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[TOEFL 2016] Listening Practice Test 11 - Gist Questions (with Answers & Transcripts)

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Xuất bản 15/08/2015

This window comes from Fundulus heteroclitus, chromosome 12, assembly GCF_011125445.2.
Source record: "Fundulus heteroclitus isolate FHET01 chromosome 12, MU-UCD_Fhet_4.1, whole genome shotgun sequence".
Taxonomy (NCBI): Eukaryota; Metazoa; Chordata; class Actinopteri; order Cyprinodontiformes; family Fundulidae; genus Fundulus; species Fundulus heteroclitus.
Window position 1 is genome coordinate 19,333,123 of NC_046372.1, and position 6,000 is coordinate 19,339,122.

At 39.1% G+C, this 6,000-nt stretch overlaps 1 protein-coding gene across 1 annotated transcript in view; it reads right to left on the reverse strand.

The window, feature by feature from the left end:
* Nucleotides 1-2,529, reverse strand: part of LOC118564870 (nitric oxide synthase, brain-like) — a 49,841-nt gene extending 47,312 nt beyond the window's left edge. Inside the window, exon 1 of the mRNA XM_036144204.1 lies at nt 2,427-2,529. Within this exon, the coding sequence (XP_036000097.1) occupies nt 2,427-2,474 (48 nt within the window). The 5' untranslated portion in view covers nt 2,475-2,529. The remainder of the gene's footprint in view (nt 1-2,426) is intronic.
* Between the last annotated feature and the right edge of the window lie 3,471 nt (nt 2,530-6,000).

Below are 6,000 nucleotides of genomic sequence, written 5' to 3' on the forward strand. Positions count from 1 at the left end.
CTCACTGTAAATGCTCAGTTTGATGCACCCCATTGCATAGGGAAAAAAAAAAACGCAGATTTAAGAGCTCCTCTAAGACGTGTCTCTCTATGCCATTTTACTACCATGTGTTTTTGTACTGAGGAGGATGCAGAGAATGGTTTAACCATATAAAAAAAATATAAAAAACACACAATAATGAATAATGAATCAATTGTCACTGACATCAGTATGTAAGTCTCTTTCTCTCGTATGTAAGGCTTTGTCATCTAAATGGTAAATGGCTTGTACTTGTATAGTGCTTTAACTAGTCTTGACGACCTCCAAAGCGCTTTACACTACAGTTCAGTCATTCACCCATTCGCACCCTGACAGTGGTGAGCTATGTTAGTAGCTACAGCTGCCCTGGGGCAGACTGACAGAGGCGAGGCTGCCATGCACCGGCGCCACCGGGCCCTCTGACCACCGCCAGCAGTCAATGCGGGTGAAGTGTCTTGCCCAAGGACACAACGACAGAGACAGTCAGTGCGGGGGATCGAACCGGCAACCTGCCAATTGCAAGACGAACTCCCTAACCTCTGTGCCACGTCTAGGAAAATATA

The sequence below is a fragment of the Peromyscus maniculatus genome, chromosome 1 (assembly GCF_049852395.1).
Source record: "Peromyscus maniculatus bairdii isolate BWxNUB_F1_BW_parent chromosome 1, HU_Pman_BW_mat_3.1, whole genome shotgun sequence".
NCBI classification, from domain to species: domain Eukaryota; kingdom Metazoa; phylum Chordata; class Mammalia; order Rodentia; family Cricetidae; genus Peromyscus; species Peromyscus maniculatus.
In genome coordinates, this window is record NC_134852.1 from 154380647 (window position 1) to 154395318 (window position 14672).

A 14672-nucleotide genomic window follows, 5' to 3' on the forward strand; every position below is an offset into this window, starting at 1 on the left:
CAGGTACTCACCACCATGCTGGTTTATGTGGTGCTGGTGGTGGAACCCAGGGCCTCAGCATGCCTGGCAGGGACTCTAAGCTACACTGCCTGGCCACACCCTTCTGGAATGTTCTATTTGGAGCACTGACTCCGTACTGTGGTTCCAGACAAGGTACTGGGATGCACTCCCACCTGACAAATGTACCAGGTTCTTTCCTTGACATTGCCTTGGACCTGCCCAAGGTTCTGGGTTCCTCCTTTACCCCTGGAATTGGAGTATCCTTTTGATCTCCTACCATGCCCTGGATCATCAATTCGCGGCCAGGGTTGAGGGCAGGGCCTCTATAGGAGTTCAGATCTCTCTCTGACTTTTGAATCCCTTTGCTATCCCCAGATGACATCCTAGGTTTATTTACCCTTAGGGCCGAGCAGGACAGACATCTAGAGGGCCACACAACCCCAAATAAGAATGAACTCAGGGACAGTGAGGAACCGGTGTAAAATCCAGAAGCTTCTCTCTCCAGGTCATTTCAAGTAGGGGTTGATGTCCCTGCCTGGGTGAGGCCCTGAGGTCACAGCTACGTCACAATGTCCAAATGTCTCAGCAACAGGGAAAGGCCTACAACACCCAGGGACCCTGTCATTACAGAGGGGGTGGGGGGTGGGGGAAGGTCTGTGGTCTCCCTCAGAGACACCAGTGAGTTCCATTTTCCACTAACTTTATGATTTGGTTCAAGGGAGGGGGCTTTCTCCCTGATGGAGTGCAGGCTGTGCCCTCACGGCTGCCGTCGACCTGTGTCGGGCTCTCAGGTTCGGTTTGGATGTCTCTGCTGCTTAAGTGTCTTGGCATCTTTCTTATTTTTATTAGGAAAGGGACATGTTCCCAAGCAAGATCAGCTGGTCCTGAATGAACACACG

Practice these TOEFL iBT listening tests to help you score high in the TOEFL Listening Section. Check the correct answers and audio transcripts below. This video is in the series of NEW TOEFL iBT Tests 2015. PASSAGE THREE Questions 5 and 6. Listen to some students having a discussion. (woman 1) OK. Let’s see where we are on this project for geography class. Our presentation’s in two days, and I hope we’re almost ready. (man) I hope so, too. We were each going to look up information about a different lake—with an emphasis on how each lake was formed—and we’ll each present information on that lake to the, to the class. My job was to look up information on Lake Superior, and I’ve done that. (woman 2) I've done my research on the Caspian Sea. (woman 1) And I’m ready with information about Lake Baikal. (woman 2) Great. I'll go first. I’ll be discussing the Caspian Sea, which is the largest inland body of water in the world. The Caspian Sea is a saltwater lake between Europe and Asia. It is believed that this lake was originally connected to the world’s oceans, which would account for its saltwater content. As the earth’s plates moved, this arm of the ocean was cut off. (man) Well, here's what I found on Lake Superior. Lake Superior is, of course, one of the Great Lakes in North America, and it’s the largest freshwater lake in the world. Along with the other Great Lakes, it was formed by glaciers. Glaciers covered the northern part of North America until 10,000 years ago and were responsible for carving out the Great Lakes, including Lake Superior. (woman 1) OK, now for Lake Baikal, which is the lake I’ll be discussing. Lake Baikal's in Russia, and it was formed when the earth’s crust broke apart at a fault. Because Lake Baikal formed over a split in the earth’s crust, it’s a very deep lake, the deepest lake in the world. Lake Baikal’s so deep that, even though its surface area is much smaller than the surface area of Lake Superior, it could hold the water of all the Great Lakes combined. (man) Well, it looks like we’ve all found information about each of these lakes, and, in particular, how they were formed. Now we need to talk about how we can present the information to the rest of the class. Correct Answers of PASSAGE THREE 5. A 6. C PASSAGE FOUR Questions 7 and 8. Listen as a professor leads a class discussion. (professor) Today, instead of lecturing, I’m going to start out by taking questions. You all know that the exam's tomorrow, so today I’d like to spend time talking about whatever’s unclear to you. Yes, Anne, what’s your question? (Anne) I’ve got a question about the theories of Redfield and Espy. I understand that they were meteorologists, American meteorologists in the nineteenth century, and that they had different theories about how storms behave, but I’m . . . um, not quite sure I really understand the two theories. Could you explain them again? (professor) OK. It’s true that William Redfield and James Espy were two nineteenth-century meteorologists and they had different theories on the behavior of storms. Espy argued that centripetal force was at work in storms. Anne, do you understand what direction the winds would be moving if centripetal force were involved? (Anne) I think so. Centripetal force would cause winds to move inward from all directions toward the center of the storm. But that’s not what really happens during a storm, is it? Winds don't move inward toward the center of the storm.  (professor) That’s right, Anne. Espy s theory was that centripetal force pushed the winds of a storm inward toward the center from all directions, but this theory hasn’t proven very accurate. . . . Now, the other meteorologist was Redfield. Did Redfield agree or disagree with Espy? (Anne) I know that Redfield disagreed with Espy, but I’m not quite sure how. (professor) Can someone else explain what Redfield believed? What about you, Chris? (Chris) Sure. Redfield argued that the winds in a storm rotated around the center of the storm, so the winds would be moving in a circular path. And he believed that the winds moved in a counterclockwise direction, which means that they move in the opposite direction from the direction that a clock moves. (professor) Yes, that’s correct. Is that clear to you, Anne? (Anne) So, Espy believed that centripetal force caused winds to move inward toward the center of a storm, and, um, Redfield believed that the winds in a storm moved in a counterclockwise direction. (professor) Exactly. Now, for the most important question . . . We've already said that Espv’s theory on how the winds in a storm behave wasn't very accurate. What about Redfield's theory? Was his theory accurate or inaccurate? Anne? (Anne) I think Redfield’s description was quite close to what actually happens in a storm. (professor) That’s right. Now, . . . who has another question? Correct Answers of PASSAGE FOUR 7. A 8. D
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